A Humans of Bombay-like page, but with stories from those who've opted out of dairy, allows for a better understanding of a movement
In May 2018, Harsha Atmakuri pulled the cord on a thriving medical career in pursuit of activism from his dingy one-room-kitchen home in Navi Mumbai's Kopar Khairane. But after working behind the scenes for a few months, the 29-year-old vegan realised it was time to take the cause to the next level. "I would talk to people on the streets, encouraging them to turn vegan; I also created educational videos and shared them on social media. But that was not enough," he says. So, in February 2019, Atmakuri launched the initiative, Vegans of India, on Facebook. And, within four months, the page today has close to 4,000 followers.
Atmakuri's journey to embracing veganism, after being a vegetarian for almost nine years, dates back to 2016. "I was a non-vegetarian and would eat fish, chicken and beef. But around 2009, I watched a video of a fast food joint preparing meat. The cruelty shown towards animals broke my heart, and I turned into a vegetarian overnight," recalls Atmakuri, an MBBS doctor.
Atmakuri makes almond tea at home. Pics/Sneha Kharabe
A few years later, in 2016, Atmakuri learned about cruelty in the dairy industry, and turned vegan. "To meet the demands of the 130 crore Indian population, cows need to be continuously pregnant. They are artificially and forcefully inseminated. If this was done to human beings, we would call it rape," he informs, sternly, adding, how a cow is separated from the calf within days of delivery. "The male calf is either starved to death or slaughtered; the female offspring is used just like her mother to provide milk and more babies. Ideally, a cow gives two to three births in the entire life cycle of 25 years. But here in India, by the time she completes five years, she has already undergone three to four pregnancies."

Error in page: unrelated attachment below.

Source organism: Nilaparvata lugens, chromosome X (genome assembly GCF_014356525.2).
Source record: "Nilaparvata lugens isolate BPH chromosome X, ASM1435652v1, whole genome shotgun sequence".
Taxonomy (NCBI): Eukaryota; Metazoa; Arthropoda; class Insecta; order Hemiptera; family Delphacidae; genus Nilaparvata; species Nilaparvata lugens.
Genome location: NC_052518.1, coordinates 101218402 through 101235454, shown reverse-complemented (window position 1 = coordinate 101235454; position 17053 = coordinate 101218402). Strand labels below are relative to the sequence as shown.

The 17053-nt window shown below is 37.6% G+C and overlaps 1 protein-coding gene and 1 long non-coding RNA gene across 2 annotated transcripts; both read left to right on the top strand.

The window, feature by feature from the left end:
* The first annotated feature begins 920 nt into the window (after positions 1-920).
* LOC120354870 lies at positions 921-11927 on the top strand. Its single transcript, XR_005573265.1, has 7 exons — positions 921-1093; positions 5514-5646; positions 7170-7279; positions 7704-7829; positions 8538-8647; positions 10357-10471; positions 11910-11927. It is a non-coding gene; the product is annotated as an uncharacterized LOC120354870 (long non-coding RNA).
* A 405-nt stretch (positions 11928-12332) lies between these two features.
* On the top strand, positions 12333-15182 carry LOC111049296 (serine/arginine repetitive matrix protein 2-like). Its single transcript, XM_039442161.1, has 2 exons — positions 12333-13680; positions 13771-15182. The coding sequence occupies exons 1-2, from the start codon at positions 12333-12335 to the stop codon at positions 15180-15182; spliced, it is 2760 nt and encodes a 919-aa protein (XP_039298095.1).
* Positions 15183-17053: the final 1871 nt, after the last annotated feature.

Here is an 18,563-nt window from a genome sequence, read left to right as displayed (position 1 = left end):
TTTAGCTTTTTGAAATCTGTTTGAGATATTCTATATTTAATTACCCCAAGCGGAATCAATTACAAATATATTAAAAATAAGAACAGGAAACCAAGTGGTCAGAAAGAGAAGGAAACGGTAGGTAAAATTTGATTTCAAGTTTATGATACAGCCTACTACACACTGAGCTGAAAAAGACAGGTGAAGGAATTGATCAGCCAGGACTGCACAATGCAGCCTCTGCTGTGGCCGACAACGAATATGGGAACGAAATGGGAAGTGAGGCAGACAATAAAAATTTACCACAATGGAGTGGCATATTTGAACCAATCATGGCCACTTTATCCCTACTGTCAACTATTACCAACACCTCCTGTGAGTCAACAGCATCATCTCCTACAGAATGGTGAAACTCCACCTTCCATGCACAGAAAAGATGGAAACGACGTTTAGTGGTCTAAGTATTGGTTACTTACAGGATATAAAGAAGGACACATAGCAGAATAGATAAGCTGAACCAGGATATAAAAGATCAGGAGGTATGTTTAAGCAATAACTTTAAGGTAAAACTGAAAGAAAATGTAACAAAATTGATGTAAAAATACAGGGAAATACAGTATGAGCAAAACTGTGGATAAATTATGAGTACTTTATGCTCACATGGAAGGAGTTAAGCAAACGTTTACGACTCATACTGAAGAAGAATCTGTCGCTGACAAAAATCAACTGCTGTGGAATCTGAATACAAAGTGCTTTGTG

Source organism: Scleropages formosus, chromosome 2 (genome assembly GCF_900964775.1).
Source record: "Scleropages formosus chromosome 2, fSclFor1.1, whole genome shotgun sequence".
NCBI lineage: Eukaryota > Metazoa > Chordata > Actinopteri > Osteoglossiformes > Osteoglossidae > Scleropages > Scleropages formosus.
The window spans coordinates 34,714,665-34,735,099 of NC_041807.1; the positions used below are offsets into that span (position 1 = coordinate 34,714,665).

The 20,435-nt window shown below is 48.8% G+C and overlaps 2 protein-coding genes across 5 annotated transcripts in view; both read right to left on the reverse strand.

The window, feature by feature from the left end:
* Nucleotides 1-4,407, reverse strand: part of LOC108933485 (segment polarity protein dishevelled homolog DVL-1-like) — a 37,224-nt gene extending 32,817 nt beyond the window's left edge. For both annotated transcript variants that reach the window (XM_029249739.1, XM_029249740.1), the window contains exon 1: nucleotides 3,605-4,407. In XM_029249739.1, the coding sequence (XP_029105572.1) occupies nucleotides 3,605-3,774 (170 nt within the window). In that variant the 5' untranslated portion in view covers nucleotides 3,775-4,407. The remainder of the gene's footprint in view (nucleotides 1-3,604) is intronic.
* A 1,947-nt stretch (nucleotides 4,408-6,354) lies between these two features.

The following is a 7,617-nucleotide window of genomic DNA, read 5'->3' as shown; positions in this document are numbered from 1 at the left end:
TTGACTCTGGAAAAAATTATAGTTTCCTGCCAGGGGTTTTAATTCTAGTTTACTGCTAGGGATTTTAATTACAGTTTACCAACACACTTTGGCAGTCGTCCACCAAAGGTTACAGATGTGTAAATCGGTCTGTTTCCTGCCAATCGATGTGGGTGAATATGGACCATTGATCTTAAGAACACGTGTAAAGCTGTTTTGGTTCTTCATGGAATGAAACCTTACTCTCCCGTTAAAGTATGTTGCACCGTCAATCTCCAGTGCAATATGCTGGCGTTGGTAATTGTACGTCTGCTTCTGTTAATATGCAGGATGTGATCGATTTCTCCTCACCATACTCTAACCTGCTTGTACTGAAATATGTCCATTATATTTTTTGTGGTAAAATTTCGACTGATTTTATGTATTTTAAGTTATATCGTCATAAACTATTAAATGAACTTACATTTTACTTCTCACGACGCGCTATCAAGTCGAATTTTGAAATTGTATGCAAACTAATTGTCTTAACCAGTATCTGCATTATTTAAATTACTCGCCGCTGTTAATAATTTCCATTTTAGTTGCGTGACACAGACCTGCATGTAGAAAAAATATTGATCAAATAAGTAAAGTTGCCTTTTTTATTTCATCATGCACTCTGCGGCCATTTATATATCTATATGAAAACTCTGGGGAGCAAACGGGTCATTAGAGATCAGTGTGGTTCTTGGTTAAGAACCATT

Atmakuri is now striving to create a more compassionate world through his page. He speaks to one vegan at a time and shares their inspiring stories of change. One such post is about dietician and dance movement therapy practitioner Aarti Kedia. The 51-year-old Powai resident shares, "Plant-based diets are easy on geriatrics. Absorption of such foods is far better. After turning vegan by choice, I started encouraging others, too." Kedia, whose post has garnered over 900 likes, advocates that veganism improves mental health. "We are what we eat. If we are going to eat anything that comes out of pain or torture, we are bound to have the same emotions. Animals, when killed, release stress hormones, which are later on carried by us after consumption. Thus, it is important to do away with meat," she adds.
Dr Harsha Atmakuri
When Atmakuri turned vegan, the first few months were not easy. "I loved curd and ice-cream, and it was difficult to give up on that. But I later learned ways of their vegan preparation. Today, my breakfast includes almond tea, dosa, upma or poha. My lunch and dinner involves the regular dal, rice and sabzi without any dairy products." When asked what difference it has brought to his life, Atmakuri says he is fitter today. "Earlier, I used to catch a cold at least six times a year, and now I don't remember the last time I fell sick. I also used to be constipated, but even that has changed after my high fibre diet that improves digestion." The goal of the page is to provide concrete evidence that people can live the vegan way in India.
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